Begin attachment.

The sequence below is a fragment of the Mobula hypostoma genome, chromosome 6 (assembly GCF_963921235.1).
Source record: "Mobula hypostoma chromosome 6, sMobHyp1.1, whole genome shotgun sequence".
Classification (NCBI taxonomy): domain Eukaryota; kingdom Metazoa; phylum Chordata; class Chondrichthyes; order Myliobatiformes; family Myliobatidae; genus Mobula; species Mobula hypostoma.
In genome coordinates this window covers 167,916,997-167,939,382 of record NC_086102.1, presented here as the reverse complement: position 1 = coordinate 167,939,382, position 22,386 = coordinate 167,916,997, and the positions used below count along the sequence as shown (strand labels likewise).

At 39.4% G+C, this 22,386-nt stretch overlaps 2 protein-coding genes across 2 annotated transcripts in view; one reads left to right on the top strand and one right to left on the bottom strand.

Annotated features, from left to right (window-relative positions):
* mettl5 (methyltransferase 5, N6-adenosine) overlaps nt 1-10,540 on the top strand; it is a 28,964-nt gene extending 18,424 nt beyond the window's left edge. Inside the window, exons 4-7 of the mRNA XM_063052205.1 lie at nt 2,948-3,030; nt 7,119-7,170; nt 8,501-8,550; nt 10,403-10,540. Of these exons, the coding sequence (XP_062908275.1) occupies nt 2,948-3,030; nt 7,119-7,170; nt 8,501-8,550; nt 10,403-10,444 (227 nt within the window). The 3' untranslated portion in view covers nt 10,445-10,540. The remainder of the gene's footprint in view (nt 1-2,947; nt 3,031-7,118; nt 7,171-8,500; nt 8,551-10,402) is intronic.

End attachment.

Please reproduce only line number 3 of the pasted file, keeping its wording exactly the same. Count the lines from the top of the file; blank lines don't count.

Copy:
Classification (NCBI taxonomy): domain Eukaryota; kingdom Metazoa; phylum Chordata; class Chondrichthyes; order Myliobatiformes; family Myliobatidae; genus Mobula; species Mobula hypostoma.